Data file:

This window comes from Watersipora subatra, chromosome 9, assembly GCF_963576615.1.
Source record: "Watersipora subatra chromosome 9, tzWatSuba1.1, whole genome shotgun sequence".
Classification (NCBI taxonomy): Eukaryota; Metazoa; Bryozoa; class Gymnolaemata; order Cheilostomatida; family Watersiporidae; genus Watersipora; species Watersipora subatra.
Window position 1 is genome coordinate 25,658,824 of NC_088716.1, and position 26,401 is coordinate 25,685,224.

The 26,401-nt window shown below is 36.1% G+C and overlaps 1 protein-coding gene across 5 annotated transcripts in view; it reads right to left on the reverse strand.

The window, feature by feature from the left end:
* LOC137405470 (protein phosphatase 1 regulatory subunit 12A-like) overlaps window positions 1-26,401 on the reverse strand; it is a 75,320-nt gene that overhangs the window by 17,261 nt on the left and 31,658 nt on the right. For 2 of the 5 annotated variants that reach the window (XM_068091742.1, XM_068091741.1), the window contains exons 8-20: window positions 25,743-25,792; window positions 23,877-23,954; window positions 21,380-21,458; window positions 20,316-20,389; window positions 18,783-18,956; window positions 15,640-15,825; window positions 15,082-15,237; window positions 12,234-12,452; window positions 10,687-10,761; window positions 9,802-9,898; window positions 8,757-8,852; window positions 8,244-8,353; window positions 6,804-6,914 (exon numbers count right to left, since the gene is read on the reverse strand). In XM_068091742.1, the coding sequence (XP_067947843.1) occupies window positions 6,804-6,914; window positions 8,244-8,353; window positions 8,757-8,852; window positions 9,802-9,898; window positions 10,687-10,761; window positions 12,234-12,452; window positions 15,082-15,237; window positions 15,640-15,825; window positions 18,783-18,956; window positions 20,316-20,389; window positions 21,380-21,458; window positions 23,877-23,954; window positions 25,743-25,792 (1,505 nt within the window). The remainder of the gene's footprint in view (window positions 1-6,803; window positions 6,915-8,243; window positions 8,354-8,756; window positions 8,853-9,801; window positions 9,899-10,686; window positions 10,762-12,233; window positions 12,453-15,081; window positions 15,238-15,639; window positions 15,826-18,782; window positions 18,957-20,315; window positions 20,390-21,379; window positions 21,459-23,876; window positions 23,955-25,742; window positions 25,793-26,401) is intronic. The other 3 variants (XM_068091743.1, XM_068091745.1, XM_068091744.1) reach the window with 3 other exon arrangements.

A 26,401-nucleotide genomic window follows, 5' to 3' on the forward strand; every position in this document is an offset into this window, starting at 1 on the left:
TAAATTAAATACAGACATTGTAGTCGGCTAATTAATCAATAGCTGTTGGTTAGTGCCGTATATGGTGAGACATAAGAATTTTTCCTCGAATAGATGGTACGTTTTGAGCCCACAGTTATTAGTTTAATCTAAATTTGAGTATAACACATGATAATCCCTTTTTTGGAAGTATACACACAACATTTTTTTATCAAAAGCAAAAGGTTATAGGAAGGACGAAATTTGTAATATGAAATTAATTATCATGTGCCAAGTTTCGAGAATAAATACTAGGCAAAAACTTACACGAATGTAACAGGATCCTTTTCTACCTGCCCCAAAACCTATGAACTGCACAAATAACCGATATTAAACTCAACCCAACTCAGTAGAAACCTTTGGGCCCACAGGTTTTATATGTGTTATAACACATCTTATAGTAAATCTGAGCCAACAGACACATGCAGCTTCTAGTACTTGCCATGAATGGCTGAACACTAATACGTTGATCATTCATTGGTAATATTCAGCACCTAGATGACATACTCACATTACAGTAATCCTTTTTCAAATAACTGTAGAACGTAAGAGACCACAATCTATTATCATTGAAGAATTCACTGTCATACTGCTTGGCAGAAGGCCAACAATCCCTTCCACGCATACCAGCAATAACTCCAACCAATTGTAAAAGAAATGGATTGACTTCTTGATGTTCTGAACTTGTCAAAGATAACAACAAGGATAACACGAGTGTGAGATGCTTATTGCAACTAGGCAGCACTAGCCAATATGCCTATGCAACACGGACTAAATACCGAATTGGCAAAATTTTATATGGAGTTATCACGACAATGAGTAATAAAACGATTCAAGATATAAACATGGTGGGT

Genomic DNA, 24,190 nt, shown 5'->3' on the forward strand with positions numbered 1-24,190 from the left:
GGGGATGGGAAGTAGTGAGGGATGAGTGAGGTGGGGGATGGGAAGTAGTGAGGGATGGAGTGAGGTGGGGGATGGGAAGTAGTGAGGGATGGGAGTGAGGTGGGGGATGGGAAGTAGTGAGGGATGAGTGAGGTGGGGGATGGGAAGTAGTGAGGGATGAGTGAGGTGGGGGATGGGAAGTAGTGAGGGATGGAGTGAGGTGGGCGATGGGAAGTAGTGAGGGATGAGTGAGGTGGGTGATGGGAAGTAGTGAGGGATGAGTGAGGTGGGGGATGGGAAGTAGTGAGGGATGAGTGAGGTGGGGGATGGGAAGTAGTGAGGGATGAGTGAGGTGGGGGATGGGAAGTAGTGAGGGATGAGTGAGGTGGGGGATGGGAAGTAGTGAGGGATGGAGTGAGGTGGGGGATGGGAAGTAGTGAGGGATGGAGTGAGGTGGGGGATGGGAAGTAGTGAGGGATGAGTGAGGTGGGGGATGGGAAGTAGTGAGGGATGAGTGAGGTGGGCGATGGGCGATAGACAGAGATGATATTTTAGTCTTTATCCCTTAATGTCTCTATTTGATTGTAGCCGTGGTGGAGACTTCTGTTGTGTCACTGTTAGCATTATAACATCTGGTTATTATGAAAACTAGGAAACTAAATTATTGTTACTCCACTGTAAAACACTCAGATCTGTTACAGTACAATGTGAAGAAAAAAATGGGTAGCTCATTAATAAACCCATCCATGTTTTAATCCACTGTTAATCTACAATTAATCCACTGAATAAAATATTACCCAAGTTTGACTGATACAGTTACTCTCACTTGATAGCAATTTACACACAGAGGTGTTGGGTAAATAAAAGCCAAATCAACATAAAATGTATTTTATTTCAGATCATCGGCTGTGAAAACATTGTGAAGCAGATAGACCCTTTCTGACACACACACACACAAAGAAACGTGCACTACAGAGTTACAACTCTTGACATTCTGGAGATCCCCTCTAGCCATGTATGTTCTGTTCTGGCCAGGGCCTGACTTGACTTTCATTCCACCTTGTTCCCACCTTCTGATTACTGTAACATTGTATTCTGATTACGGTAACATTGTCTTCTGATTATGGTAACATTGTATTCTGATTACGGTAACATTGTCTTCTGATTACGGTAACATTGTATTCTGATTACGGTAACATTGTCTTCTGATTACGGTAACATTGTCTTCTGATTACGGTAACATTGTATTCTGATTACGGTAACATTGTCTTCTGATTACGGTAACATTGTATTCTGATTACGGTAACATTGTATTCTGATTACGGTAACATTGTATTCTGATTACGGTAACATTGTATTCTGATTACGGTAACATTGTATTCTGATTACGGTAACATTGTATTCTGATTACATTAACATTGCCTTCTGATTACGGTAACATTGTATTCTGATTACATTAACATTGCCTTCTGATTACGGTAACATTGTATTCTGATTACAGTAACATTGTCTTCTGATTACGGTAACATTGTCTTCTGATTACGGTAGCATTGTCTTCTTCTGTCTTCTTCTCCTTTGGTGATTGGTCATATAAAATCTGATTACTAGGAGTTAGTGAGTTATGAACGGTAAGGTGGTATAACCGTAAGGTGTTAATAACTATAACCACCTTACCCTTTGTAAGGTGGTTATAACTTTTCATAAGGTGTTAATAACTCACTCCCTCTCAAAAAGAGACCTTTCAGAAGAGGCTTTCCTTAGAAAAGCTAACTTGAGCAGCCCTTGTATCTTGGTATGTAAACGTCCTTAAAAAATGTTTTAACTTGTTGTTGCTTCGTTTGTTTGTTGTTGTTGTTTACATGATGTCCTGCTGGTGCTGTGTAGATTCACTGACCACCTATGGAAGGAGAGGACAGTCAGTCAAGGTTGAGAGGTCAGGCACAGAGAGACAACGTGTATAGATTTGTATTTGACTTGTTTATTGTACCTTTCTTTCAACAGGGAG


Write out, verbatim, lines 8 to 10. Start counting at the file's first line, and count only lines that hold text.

A 26,401-nucleotide genomic window follows, 5' to 3' on the forward strand; every position in this document is an offset into this window, starting at 1 on the left:
TAAATTAAATACAGACATTGTAGTCGGCTAATTAATCAATAGCTGTTGGTTAGTGCCGTATATGGTGAGACATAAGAATTTTTCCTCGAATAGATGGTACGTTTTGAGCCCACAGTTATTAGTTTAATCTAAATTTGAGTATAACACATGATAATCCCTTTTTTGGAAGTATACACACAACATTTTTTTATCAAAAGCAAAAGGTTATAGGAAGGACGAAATTTGTAATATGAAATTAATTATCATGTGCCAAGTTTCGAGAATAAATACTAGGCAAAAACTTACACGAATGTAACAGGATCCTTTTCTACCTGCCCCAAAACCTATGAACTGCACAAATAACCGATATTAAACTCAACCCAACTCAGTAGAAACCTTTGGGCCCACAGGTTTTATATGTGTTATAACACATCTTATAGTAAATCTGAGCCAACAGACACATGCAGCTTCTAGTACTTGCCATGAATGGCTGAACACTAATACGTTGATCATTCATTGGTAATATTCAGCACCTAGATGACATACTCACATTACAGTAATCCTTTTTCAAATAACTGTAGAACGTAAGAGACCACAATCTATTATCATTGAAGAATTCACTGTCATACTGCTTGGCAGAAGGCCAACAATCCCTTCCACGCATACCAGCAATAACTCCAACCAATTGTAAAAGAAATGGATTGACTTCTTGATGTTCTGAACTTGTCAAAGATAACAACAAGGATAACACGAGTGTGAGATGCTTATTGCAACTAGGCAGCACTAGCCAATATGCCTATGCAACACGGACTAAATACCGAATTGGCAAAATTTTATATGGAGTTATCACGACAATGAGTAATAAAACGATTCAAGATATAAACATGGTGGGT

Genomic DNA, 24,190 nt, shown 5'->3' on the forward strand with positions numbered 1-24,190 from the left: